In our earlier blog we detailed our bearish thesis for global logistics provider Panalpina. Likewise, in the past we have also written about the strategy of short selling and why we think it’s an important tool in the fund managers’ arsenal. Our ability to short-sell, borrowing shares and selling in the belief that we will be able to buy them back at a lower price, enables us to enter into “pairs trade”, a strategy that is also inaccessible to long-only investors.
In its simplest form, we sell shares in a company which we believe is overvalued and invest the proceeds in one that we consider to be cheap. Importantly, such a strategy is agnostic to the direction of equity markets.
Markets rise more often than fall but provided the long “leg” rises more than the short leg, the strategy is profitable. Likewise, if markets fall, then the strategy is also profitable provided the long leg falls less than the short leg. A move of the respective share prices in the opposite direction represents the best (or worst) outcome.
Panalpina looked like a good candidate for short selling – overly optimistic expectations with the forthcoming results being a short-term catalyst for share price weakness. Longer term this strategy would be exposed to a positive surprise in global economic growth which would likely boost trade volumes and result in a higher share price and losses for a short-selling strategy.
In researching any company, we typically spend considerable time analysing their close peers. Two freight forwarding companies, Danish listed DSV and Swiss listed, Kuehne & Nagel are sufficiently similar to Panalpina in their global footprint, business mix and comparable financial reporting such that they can be considered good benchmarks for each other. Whilst the future results of each will clearly differ at the detailed level, their common exposure to the economic cycle should be sufficient that pairing the short strategy with a long position in one of these peers should reasonably remove (or hedge) the macroeconomic risk.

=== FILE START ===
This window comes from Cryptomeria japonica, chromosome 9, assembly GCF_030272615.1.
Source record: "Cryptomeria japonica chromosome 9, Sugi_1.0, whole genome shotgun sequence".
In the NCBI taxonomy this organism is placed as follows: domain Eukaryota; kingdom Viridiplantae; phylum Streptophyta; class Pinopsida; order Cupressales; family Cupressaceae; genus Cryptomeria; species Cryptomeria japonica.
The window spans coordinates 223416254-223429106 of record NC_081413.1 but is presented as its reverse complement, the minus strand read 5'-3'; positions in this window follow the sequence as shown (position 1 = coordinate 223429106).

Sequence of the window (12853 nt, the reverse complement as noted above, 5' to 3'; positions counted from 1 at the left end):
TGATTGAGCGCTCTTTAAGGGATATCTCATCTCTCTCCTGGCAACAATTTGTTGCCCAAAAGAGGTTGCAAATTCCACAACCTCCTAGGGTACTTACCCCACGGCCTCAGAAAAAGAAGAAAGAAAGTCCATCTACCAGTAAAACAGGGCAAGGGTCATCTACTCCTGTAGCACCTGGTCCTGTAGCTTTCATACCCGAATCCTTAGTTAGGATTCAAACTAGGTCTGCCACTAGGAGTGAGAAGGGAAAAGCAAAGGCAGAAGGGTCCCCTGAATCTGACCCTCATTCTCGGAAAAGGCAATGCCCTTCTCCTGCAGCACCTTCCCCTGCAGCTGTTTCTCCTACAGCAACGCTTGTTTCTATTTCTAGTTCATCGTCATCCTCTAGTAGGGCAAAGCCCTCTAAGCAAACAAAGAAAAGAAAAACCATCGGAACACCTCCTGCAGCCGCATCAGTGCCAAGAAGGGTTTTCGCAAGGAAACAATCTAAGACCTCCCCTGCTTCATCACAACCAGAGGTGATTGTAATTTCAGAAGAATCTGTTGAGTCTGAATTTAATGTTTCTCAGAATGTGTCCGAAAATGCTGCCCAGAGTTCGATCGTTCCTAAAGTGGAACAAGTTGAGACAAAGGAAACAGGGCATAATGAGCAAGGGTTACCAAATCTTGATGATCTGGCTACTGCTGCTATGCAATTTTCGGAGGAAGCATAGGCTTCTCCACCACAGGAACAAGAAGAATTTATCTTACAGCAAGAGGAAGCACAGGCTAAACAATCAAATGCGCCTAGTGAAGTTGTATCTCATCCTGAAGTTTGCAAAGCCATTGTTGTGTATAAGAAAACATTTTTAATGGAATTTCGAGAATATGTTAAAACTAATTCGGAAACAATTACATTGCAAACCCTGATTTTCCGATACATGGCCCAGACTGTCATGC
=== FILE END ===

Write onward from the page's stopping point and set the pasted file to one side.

Our analysis suggested that an investment in Danish-company DSV would be a suitable pair for the short position in Panalpina. Beyond the macro exposure, the risks remaining in such a pair trade are related to the smaller differences between the respective businesses, management execution of their strategies, and changes in investor perceptions as to their relative valuations. In this context, we note that DSV earns a material proportion of its profits from road-based logistics, a business that Panalpina has little exposure to.
At the inception of the trade, DSV was cheaper than Panalpina on a traditional valuation multiple basis – a 20x forward price-earnings ratio (PER) versus 25x. DSV has been busy integrating a recent acquisition which has been driving its revenue and profit growth. Our expectation was that DSV’s earnings would continue to rise whilst Panalpina’s would fall with share prices likely to follow in the same direction.
To date, our prognosis of Panalpina’s operating performance has been correct. Management has delivered two profit warnings however the share price did not fall as much as earnings. In spite of earnings falling by 11%, the share price has actually increased by 2% (5% including a dividend paid in May) thus implying a 16% increase in the PER. The short sale considered in isolation has therefore been marginally loss-making.
On the other hand, DSV has had its continued growth rewarded with further PER expansion. Earnings have grown by 15% and the PER has expanded by 11%, resulting in a share price performance of 27%.
In combination, the profit on the long side of this trade has offset the small loss on the short side, resulting in a net gain of more than 30% thus far when the appreciation in the Euro is taken into account (Figure 1).
Source: Bloomberg, Team Analysis
Whilst the return to date has been good, we expect this strategy to continue to be profitable. We are continually testing our hypothesis that Panalpina’s valuation premium is unwarranted. Both companies face the same long-term organic industry growth opportunity which will likely not deviate much from global GDP growth, and we would argue that DSV is better positioned in the face of technological disruption due to a proactive IT strategy and simple scale advantages.
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